One of the men said, “I don’t believe you; what is this man called? He has a nickname.” I said, “This man has a little piece of skin hanging down by his left ear, and they call him ‘tsutsik’ (Yiddish=nipple).” When I said this, they started to help me. They brought me a big piece of bread and some cold soup.

Perimeter, Birkenau Camp

They asked me where I was going to work, and I showed them the piece of paper. They said, “Oh, No! You will not make it over 8 or 10 days in that job.” The job was to work in a coal mine. “The longest anyone lives in that job is two weeks. After that they go to the crematorium.” I was scared. My number was registered as working there. I said, “If I do not go there, then I am going to be hanged next to the kitchen, and the prisoners are going to walk by me.”

Entrance to Crematorium I, Auschwitz I

They said, “Don’t worry.” One guy calls another guy and says, “Go fix this!” They went to the Capo with the piece of paper. This Capo was a murderer. He had a green triangle. The Germans opened up the jails and they made the prisoners our bosses. Some of the boys worked in Canada. When the transports came they separated the valuables. They risked their lives to smuggle out gold and other things. Every day they brought this Capo cigarettes or salami, so he said, “Yes.”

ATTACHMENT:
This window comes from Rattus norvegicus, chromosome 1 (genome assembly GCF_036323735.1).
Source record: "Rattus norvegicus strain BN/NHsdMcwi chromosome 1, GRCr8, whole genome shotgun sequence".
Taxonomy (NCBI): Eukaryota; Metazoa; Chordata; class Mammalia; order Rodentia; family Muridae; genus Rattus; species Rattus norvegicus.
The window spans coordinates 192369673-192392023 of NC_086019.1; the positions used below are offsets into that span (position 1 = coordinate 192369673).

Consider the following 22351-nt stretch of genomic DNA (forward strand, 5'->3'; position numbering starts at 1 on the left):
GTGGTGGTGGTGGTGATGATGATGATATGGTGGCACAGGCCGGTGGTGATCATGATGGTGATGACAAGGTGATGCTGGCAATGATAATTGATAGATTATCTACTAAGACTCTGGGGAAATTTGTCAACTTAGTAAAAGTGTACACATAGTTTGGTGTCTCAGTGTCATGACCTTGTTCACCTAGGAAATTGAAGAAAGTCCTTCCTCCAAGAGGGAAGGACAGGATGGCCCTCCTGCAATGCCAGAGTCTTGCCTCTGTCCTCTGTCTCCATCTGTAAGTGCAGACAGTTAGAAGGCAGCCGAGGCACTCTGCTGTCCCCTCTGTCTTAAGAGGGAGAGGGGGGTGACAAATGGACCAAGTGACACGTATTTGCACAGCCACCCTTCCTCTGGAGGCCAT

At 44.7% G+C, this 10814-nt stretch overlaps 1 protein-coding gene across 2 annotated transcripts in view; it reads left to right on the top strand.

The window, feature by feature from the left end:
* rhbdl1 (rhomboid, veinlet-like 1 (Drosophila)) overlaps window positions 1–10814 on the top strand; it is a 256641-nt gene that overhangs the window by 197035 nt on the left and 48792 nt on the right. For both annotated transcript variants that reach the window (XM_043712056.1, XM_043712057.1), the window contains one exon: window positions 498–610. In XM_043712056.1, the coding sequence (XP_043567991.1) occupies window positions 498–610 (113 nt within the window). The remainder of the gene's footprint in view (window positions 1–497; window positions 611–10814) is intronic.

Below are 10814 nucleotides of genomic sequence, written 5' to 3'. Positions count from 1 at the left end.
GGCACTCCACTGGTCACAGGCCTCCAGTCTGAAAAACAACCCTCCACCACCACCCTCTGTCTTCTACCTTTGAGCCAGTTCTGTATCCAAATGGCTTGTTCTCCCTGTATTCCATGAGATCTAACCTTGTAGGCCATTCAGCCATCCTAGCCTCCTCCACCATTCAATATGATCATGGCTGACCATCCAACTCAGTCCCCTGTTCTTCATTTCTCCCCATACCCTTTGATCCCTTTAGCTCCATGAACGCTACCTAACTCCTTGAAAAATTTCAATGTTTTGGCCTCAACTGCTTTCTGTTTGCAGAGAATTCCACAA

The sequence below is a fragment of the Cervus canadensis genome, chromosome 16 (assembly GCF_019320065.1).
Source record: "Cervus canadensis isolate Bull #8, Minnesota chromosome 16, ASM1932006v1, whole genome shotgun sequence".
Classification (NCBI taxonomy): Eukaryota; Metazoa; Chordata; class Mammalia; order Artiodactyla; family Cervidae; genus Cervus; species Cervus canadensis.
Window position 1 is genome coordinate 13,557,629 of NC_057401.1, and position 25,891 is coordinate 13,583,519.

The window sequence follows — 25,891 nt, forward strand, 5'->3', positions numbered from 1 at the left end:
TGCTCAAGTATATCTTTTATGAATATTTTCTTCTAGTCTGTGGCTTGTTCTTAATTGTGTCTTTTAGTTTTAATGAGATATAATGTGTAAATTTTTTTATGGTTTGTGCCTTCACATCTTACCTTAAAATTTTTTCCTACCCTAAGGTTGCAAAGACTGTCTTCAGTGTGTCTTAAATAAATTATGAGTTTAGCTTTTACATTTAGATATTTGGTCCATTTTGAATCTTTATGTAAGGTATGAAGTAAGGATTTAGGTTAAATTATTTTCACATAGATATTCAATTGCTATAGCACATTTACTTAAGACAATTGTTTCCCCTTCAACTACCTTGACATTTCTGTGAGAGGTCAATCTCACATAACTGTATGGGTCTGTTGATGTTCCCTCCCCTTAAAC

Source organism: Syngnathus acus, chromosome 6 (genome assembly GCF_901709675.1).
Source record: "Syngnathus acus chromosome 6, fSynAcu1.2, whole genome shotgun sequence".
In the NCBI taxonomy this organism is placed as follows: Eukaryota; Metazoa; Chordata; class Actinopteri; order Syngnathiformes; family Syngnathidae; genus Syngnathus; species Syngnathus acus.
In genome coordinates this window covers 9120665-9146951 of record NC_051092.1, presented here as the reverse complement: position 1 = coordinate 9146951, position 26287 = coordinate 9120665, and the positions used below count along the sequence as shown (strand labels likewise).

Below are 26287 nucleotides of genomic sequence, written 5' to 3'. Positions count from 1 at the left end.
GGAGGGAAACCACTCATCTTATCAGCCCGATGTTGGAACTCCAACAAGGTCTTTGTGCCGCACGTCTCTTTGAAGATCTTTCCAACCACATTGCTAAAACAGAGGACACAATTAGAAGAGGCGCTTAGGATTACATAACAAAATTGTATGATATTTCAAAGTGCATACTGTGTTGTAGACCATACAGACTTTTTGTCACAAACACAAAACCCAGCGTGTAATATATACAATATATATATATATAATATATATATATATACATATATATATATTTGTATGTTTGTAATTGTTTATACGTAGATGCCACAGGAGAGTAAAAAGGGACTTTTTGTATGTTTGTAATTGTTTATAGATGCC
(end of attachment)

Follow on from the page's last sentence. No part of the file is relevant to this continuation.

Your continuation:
The next morning they woke me up and they took me with them. They put me in the middle of the line and we walked together out of the gate. They told me that as soon as we get out of the gate, I would be safe because over 6,000 prisoners walk out of the gate every day and nobody knows who is who.

Gas Chamber, Crematorium I, Auschwitz I

There was a beautiful orchestraOrchestra: There were 6 orchestras at Auschwitz including a women’s orchestra at Birkenau and a male orchestra at Auschwitz I which consisted of 100 musicians.

Their activities included playing music for the prisoners who were marching to work and for the arrival of important guests at the camp. In addition, they played at parties for the SS and gave formal concerts for the camp staff.

Various survivor memoirs mention the orchestra’s playing for the arrival of deportees to give them a false sense of comfort. There were orchestras at most of the major concentration and extermination camps. Sources: informal conversation with Bret Werb, Music Archivist at the USHMM; Encyclopedia of the Holocaust.
playing by the gate. They would not let me go to the other job. I stayed with them until the last minute when Auschwitz was liquidated. They helped me out with little pieces of bread and a little soup.

One day the boys asked me if I could make a cap for the Capo, and they brought me some striped material. I took a piece of string to take a measurement. I asked them for some thread and a needle, and I made the cap in about 2 hours. For stiffness I took some paper from a cement bag and doubled the material at the top. The Capo liked the cap. I was his guy from then on, and he never beat me the whole time.